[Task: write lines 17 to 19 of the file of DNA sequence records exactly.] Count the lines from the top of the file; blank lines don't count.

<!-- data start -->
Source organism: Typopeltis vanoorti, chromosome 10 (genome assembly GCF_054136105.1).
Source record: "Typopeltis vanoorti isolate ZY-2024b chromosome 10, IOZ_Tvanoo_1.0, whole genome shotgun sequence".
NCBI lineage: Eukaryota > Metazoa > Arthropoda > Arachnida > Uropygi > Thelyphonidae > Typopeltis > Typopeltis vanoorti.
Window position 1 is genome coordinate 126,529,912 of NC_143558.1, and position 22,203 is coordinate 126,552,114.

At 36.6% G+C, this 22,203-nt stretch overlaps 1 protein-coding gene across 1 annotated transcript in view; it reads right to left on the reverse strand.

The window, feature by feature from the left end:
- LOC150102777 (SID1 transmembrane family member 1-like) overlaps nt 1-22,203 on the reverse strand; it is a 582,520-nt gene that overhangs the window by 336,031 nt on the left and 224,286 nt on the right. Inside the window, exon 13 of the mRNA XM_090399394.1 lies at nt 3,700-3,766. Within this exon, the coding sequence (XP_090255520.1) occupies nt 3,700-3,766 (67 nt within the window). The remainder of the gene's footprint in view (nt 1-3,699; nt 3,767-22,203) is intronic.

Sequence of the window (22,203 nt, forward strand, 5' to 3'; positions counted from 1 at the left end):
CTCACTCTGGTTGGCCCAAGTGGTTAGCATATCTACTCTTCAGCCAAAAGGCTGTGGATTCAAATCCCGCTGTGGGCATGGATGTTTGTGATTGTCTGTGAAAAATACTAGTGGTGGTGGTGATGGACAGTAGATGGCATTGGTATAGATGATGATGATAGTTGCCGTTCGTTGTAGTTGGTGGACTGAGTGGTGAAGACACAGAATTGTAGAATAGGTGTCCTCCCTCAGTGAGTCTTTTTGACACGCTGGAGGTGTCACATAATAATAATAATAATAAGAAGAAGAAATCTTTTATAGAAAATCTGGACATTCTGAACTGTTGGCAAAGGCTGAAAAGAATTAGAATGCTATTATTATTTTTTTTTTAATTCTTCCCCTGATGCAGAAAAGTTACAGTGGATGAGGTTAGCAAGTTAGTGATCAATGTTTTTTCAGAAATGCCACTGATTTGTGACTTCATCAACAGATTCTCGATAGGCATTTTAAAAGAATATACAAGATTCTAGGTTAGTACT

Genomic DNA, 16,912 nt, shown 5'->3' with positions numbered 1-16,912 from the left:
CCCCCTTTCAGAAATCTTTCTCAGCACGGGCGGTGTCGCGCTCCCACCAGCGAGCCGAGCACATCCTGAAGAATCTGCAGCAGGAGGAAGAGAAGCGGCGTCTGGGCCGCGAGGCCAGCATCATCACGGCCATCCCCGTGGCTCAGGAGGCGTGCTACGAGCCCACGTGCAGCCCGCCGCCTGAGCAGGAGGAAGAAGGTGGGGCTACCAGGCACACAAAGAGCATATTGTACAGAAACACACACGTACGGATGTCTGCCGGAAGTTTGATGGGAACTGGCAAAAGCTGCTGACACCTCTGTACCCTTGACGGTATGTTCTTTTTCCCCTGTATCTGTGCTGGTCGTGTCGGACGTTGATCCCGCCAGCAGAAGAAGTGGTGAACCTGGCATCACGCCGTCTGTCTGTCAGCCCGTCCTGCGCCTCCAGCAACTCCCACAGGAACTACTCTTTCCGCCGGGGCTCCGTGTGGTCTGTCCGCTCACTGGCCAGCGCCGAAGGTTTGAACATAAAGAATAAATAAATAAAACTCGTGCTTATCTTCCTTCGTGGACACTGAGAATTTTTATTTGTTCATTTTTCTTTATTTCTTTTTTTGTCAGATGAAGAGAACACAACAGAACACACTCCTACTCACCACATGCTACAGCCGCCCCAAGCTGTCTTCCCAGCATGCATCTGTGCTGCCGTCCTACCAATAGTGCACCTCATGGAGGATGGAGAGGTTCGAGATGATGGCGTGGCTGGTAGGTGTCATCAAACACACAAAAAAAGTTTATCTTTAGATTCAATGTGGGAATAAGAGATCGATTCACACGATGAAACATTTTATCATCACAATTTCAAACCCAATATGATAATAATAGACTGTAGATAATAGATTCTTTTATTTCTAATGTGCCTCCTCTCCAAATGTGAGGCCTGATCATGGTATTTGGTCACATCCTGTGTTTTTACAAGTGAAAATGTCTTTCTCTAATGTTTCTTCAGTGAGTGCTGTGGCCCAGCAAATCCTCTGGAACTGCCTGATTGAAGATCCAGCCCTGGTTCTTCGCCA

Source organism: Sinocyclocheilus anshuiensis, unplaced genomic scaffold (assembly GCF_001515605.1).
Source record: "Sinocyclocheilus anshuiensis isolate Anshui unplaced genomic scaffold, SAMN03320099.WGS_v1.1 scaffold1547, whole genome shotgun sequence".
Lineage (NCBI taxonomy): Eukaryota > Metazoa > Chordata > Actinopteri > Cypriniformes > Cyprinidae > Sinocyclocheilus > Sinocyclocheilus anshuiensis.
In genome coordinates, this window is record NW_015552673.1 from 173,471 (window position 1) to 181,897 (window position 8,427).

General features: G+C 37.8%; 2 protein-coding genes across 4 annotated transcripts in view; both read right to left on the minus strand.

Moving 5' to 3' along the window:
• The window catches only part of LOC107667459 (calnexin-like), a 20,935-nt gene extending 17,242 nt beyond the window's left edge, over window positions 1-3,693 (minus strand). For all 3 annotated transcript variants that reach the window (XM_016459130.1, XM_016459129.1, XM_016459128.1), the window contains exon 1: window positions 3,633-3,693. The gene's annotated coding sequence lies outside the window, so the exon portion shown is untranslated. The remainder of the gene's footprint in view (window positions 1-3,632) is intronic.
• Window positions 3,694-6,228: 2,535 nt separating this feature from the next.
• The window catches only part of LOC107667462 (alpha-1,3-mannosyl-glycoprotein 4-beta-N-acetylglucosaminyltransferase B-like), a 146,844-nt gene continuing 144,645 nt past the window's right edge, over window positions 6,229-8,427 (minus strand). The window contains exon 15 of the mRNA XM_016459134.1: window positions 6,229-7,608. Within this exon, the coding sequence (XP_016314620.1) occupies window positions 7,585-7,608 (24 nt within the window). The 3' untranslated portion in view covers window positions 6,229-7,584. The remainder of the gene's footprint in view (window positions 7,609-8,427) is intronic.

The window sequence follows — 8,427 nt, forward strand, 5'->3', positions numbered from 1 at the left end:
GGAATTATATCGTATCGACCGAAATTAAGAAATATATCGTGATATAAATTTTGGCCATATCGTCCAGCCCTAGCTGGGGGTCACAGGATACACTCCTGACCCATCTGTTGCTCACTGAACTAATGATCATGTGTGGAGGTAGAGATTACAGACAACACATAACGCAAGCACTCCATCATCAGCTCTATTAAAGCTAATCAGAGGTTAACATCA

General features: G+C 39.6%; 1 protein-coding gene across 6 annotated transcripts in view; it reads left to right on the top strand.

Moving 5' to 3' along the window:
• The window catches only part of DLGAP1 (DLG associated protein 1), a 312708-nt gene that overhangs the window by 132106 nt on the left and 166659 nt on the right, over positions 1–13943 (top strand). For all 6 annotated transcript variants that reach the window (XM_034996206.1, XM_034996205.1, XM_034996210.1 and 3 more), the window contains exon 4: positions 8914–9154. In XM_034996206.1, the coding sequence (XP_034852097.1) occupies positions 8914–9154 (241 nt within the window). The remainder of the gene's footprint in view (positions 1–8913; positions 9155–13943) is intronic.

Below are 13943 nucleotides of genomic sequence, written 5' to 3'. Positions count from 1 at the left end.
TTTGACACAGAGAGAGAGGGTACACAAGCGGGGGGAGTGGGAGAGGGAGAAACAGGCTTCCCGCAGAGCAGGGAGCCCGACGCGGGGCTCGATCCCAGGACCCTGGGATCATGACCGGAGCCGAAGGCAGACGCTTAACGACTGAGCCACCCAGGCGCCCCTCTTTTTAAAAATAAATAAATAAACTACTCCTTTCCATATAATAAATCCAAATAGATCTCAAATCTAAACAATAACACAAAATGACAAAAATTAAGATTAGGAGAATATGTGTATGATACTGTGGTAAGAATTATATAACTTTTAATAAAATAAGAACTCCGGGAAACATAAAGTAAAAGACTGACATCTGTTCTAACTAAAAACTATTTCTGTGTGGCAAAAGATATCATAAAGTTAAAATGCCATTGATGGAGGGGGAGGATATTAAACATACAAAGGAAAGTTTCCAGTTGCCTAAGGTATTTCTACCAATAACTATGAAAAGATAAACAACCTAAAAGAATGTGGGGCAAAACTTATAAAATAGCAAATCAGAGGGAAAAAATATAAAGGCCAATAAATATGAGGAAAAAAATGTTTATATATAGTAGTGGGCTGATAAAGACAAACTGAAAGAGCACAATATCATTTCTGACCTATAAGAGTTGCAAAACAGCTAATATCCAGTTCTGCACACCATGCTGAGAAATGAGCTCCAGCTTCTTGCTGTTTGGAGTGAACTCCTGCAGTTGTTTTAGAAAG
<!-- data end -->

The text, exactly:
Moving 5' to 3' along the window:
• The window catches only part of LOC107667459 (calnexin-like), a 20,935-nt gene extending 17,242 nt beyond the window's left edge, over window positions 1-3,693 (minus strand). For all 3 annotated transcript variants that reach the window (XM_016459130.1, XM_016459129.1, XM_016459128.1), the window contains exon 1: window positions 3,633-3,693. The gene's annotated coding sequence lies outside the window, so the exon portion shown is untranslated. The remainder of the gene's footprint in view (window positions 1-3,632) is intronic.
• Window positions 3,694-6,228: 2,535 nt separating this feature from the next.